Boost Users : 
From: John Maddock (john_at_[hidden])
Date: 20070612 05:37:38
Following the successful review of the mathtoolkit of special functions and
statistical distributions the main feature request was for a better way of
customising the library: both for choosing between precision vs speed
tradeoffs, and for determining how errors are best handled. I've been
experimenting with various policybased interfaced based on Boost.Parameter,
and I think I now have something useable, so I'd like to know what people
think:
Policy Defaults
~~~~~~~~~~~~~~~
The library will use a sensible set of defaults (throw on domain errors and
internal evaluation errors, favour accuracy over speed etc), which can be
changed via the usual macro mechanism, so adding:
#define BOOST_MATH_DOMAIN_ERROR_POLICY errno_on_error
#define BOOST_MATH_OVERFLOW_ERROR_POLICY ignor_error
to a userconfig header would do what they say to the default policies.
Add Hock Changes:
~~~~~~~~~~~~~~~~~
We can create an adhock policy change at the call site by using the
make_policy function, for example:
using namespace boost::math::policy;
using namespace boost::math;
quantile(
poisson(100),
0.05,
make_policy(
// 5 dicimal digits precision only
digits10<10>(),
// don't internally promote double>long double for extra precision:
promote_double<false>(),
// return integer result, immediately below the "real" value:
discrete_quantile<integer_below>()
));
Which returns the lower 95% quantile (ie critical value) of a poisson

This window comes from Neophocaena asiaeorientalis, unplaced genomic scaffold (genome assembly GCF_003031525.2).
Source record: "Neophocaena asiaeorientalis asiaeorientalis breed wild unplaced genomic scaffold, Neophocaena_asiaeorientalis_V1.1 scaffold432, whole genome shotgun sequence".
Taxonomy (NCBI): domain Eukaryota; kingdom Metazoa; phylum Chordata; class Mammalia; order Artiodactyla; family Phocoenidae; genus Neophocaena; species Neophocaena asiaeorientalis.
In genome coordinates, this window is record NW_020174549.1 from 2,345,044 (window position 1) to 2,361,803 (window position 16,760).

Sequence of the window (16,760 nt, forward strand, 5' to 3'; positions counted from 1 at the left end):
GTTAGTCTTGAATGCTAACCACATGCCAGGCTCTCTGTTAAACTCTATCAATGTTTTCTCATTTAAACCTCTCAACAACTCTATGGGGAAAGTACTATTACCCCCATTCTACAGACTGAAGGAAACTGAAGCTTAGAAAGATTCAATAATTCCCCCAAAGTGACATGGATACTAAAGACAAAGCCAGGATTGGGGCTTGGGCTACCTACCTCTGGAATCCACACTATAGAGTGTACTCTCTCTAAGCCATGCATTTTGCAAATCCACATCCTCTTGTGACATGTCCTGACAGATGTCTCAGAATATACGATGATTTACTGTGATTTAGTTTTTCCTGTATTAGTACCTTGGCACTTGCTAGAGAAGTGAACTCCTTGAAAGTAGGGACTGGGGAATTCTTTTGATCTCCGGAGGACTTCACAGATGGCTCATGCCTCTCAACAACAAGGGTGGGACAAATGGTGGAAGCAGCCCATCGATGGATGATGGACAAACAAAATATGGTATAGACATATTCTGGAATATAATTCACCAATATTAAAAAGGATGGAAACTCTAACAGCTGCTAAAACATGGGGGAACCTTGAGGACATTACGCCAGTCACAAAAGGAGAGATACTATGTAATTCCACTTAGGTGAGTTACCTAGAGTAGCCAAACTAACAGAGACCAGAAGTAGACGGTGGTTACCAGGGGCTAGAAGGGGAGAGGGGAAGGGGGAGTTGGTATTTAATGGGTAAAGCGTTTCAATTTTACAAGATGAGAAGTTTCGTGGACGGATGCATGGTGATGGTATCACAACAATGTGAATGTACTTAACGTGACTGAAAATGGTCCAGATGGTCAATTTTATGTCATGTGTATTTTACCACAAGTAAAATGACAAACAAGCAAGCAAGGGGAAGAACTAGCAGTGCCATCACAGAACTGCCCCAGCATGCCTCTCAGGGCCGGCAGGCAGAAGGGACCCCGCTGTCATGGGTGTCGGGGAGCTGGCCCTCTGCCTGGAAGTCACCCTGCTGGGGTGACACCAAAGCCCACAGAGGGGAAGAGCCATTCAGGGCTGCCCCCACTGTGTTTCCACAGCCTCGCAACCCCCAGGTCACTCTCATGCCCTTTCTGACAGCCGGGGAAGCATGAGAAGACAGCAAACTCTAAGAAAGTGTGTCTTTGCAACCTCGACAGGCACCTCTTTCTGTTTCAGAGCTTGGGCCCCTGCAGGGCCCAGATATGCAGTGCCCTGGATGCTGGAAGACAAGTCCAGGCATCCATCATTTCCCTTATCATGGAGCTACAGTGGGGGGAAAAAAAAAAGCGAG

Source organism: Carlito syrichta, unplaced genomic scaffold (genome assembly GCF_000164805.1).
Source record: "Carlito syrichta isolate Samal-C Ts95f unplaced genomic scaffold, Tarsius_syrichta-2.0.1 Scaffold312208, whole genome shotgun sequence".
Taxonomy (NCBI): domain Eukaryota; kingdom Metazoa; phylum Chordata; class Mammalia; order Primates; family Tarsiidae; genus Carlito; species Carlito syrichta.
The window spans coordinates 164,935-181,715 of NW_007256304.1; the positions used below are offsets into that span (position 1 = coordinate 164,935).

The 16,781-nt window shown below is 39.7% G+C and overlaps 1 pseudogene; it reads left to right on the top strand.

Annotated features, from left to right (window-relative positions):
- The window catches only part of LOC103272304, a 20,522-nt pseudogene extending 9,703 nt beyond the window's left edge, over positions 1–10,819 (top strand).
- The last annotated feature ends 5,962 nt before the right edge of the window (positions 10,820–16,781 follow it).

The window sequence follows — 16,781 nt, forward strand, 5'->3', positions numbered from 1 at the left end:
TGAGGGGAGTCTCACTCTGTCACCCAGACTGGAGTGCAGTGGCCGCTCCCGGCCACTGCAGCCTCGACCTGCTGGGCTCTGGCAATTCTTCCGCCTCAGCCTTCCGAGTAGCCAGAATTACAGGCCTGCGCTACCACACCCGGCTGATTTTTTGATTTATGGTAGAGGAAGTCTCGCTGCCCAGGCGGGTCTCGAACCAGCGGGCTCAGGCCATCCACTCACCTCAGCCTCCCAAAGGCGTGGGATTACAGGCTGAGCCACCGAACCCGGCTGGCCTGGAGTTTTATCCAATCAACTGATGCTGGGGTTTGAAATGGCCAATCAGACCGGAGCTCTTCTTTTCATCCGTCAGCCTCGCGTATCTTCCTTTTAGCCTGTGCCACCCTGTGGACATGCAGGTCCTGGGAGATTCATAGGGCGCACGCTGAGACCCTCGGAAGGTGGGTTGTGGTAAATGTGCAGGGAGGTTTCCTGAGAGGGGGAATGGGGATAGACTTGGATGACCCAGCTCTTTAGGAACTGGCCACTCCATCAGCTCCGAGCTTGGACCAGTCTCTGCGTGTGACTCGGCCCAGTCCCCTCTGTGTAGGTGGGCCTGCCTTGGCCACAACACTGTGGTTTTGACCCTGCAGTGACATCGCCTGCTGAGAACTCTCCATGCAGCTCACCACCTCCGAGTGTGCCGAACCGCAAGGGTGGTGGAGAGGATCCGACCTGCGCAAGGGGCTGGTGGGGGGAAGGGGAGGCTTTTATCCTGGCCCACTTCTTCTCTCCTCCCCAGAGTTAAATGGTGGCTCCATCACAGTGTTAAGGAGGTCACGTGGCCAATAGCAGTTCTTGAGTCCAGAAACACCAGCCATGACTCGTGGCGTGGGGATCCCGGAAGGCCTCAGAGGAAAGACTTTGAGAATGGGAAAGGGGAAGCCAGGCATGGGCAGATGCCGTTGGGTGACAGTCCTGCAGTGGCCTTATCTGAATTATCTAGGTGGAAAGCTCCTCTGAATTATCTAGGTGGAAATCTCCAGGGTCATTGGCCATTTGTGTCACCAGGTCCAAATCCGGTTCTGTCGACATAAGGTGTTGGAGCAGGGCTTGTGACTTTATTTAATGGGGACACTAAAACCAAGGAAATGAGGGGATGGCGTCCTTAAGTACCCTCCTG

distribution with rate parameter of 100 event's per unit time. The result
is calculated using only 10 decimal digits internal precision, truncated to
the largest integer that gives a CDF less than 0.05.
Predefined Policies
~~~~~~~~~~~~~~~~~~~
Although adhock policies are useful for testing, I imagine most sites would
want a few carefully controlled (and tested) policies. To achieve that you
define a typedef of the policy class:
using namespace boost::math::policy;
typedef policy<
// Set error handling:
domain_error<throw_on_error>,
pole_error<throw_on_error>,
overflow_error<throw_on_error>,
evaluation_error<throw_on_error>,
denorm_error<ignor_error>,
underflow_error<ignor_error>,
// calculate to 8 decimal digits internally
digits10<8>,
// don't promote double>long double for accuracy
promote_double<false>,
// Integer quantiles return the "outside edge":
// below the real value for lower critical values,
// above it for upper critical values, so that the
// area inside contains *at least* the requested coverage:
discrete_quantile<integer_outside_edge>
> fast_quantile_policy;
static fast_quantile_policy fast_quantile;
Then we can just use:
quantile(
poisson(100),
0.05,
fast_quantile);
In our actual code.
Currently this policy interface is vapourware: I have enough of a prototype
implemented to know that it's possible to achieve this syntax (this is
revision #3 already !), but there's a lot of hairy metaprogramming to
convert that into something that the library's internals can make use of...
so I'd like to know what folks think before I invest too much time messing
about with MPL :)
The main disadvantage I've noticed at present, is that the mangled names of
the policy class  and therefore all the special functions etc  are *very*
long. This has an impact on error messages: in particular we currently use
BOOST_CURRENT_FUNCTION to get a nice formatted name of a function that's
about to throw, but with function names a couple of pages long I don't think
that will be possible with this interface any more :(
Thanks in advance, John Maddock.
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